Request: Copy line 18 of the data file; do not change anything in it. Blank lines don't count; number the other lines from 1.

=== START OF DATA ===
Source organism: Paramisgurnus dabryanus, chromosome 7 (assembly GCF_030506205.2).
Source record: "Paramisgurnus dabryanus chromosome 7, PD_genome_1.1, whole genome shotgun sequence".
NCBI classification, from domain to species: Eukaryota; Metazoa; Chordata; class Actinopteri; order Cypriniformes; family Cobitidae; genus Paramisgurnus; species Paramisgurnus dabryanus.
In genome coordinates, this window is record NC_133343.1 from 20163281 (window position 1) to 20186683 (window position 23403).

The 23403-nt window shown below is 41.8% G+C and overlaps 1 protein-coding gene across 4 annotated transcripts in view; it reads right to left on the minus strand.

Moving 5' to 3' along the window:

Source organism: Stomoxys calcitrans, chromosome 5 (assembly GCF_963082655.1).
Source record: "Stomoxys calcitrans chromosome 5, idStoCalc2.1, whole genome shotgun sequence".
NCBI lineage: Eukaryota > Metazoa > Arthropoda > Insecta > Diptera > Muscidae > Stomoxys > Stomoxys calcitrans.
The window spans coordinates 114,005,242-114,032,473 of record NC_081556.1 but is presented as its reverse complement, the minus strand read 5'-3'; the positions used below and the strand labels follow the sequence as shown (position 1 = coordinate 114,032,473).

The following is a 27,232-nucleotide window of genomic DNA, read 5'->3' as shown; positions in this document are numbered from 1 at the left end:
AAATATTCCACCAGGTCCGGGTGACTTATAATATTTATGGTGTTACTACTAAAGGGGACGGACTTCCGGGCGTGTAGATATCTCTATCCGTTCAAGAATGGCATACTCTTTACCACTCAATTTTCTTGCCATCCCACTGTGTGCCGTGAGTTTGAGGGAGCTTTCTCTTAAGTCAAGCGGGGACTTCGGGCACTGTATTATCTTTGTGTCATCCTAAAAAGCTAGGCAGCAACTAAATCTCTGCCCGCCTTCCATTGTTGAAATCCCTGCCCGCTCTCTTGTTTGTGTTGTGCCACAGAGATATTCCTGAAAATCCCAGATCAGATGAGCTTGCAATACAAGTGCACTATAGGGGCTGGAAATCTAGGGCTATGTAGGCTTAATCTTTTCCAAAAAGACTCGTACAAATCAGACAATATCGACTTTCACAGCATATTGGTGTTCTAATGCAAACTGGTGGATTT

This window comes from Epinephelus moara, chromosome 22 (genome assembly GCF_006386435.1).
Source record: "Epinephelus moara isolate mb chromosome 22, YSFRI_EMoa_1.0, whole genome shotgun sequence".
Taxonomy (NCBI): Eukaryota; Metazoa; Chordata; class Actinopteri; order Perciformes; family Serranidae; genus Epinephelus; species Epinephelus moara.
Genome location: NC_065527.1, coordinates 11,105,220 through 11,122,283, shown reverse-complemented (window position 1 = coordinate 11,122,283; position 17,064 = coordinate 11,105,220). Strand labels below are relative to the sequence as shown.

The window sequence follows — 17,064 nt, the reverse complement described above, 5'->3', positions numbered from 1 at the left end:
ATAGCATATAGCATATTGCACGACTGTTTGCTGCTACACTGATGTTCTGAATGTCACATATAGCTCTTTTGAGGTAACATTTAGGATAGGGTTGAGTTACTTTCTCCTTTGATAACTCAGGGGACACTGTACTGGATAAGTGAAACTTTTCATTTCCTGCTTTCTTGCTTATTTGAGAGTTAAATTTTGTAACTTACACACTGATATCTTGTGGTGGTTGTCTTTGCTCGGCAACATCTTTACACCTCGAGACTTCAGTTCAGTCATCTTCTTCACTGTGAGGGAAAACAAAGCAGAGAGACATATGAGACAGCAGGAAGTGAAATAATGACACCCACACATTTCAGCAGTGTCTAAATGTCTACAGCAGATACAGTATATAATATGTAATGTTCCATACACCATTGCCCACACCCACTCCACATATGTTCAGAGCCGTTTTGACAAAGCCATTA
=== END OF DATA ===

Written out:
ATAGCATATAGCATATTGCACGACTGTTTGCTGCTACACTGATGTTCTGAATGTCACATATAGCTCTTTTGAGGTAACATTTAGGATAGGGTTGAGTTACTTTCTCCTTTGATAACTCAGGGGACACTGTACTGGATAAGTGAAACTTTTCATTTCCTGCTTTCTTGCTTATTTGAGAGTTAAATTTTGTAACTTACACACTGATATCTTGTGGTGGTTGTCTTTGCTCGGCAACATCTTTACACCTCGAGACTTCAGTTCAGTCATCTTCTTCACTGTGAGGGAAAACAAAGCAGAGAGACATATGAGACAGCAGGAAGTGAAATAATGACACCCACACATTTCAGCAGTGTCTAAATGTCTACAGCAGATACAGTATATAATATGTAATGTTCCATACACCATTGCCCACACCCACTCCACATATGTTCAGAGCCGTTTTGACAAAGCCATTA